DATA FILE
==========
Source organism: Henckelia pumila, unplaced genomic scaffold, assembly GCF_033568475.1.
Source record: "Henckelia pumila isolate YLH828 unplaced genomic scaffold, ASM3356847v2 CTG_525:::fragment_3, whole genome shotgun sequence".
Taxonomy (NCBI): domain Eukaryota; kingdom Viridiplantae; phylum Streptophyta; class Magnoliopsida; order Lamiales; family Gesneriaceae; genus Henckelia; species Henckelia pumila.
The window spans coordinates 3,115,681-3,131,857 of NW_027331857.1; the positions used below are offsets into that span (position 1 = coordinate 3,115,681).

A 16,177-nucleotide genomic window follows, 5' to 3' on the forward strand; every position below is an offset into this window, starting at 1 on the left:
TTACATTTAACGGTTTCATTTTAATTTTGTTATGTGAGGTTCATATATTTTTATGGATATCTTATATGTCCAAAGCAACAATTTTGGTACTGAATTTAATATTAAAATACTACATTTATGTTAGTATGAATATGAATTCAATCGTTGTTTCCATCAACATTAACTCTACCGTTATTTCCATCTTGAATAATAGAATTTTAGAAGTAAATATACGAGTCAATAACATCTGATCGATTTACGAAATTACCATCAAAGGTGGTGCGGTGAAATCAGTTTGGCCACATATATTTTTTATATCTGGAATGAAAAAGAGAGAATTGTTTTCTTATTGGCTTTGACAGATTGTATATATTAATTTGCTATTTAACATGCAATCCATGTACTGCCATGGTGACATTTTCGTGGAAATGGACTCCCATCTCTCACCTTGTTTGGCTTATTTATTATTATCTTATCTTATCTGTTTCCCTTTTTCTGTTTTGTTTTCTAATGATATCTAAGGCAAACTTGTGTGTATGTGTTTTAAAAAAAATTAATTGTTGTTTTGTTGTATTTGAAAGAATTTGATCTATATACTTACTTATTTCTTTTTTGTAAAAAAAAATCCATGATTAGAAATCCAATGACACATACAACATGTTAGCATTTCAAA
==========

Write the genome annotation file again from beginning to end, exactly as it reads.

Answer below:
Source organism: Henckelia pumila, unplaced genomic scaffold, assembly GCF_033568475.1.
Source record: "Henckelia pumila isolate YLH828 unplaced genomic scaffold, ASM3356847v2 CTG_525:::fragment_3, whole genome shotgun sequence".
Taxonomy (NCBI): domain Eukaryota; kingdom Viridiplantae; phylum Streptophyta; class Magnoliopsida; order Lamiales; family Gesneriaceae; genus Henckelia; species Henckelia pumila.
The window spans coordinates 3,115,681-3,131,857 of NW_027331857.1; the positions used below are offsets into that span (position 1 = coordinate 3,115,681).

A 16,177-nucleotide genomic window follows, 5' to 3' on the forward strand; every position below is an offset into this window, starting at 1 on the left:
TTACATTTAACGGTTTCATTTTAATTTTGTTATGTGAGGTTCATATATTTTTATGGATATCTTATATGTCCAAAGCAACAATTTTGGTACTGAATTTAATATTAAAATACTACATTTATGTTAGTATGAATATGAATTCAATCGTTGTTTCCATCAACATTAACTCTACCGTTATTTCCATCTTGAATAATAGAATTTTAGAAGTAAATATACGAGTCAATAACATCTGATCGATTTACGAAATTACCATCAAAGGTGGTGCGGTGAAATCAGTTTGGCCACATATATTTTTTATATCTGGAATGAAAAAGAGAGAATTGTTTTCTTATTGGCTTTGACAGATTGTATATATTAATTTGCTATTTAACATGCAATCCATGTACTGCCATGGTGACATTTTCGTGGAAATGGACTCCCATCTCTCACCTTGTTTGGCTTATTTATTATTATCTTATCTTATCTGTTTCCCTTTTTCTGTTTTGTTTTCTAATGATATCTAAGGCAAACTTGTGTGTATGTGTTTTAAAAAAAATTAATTGTTGTTTTGTTGTATTTGAAAGAATTTGATCTATATACTTACTTATTTCTTTTTTGTAAAAAAAAATCCATGATTAGAAATCCAATGACACATACAACATGTTAGCATTTCAAA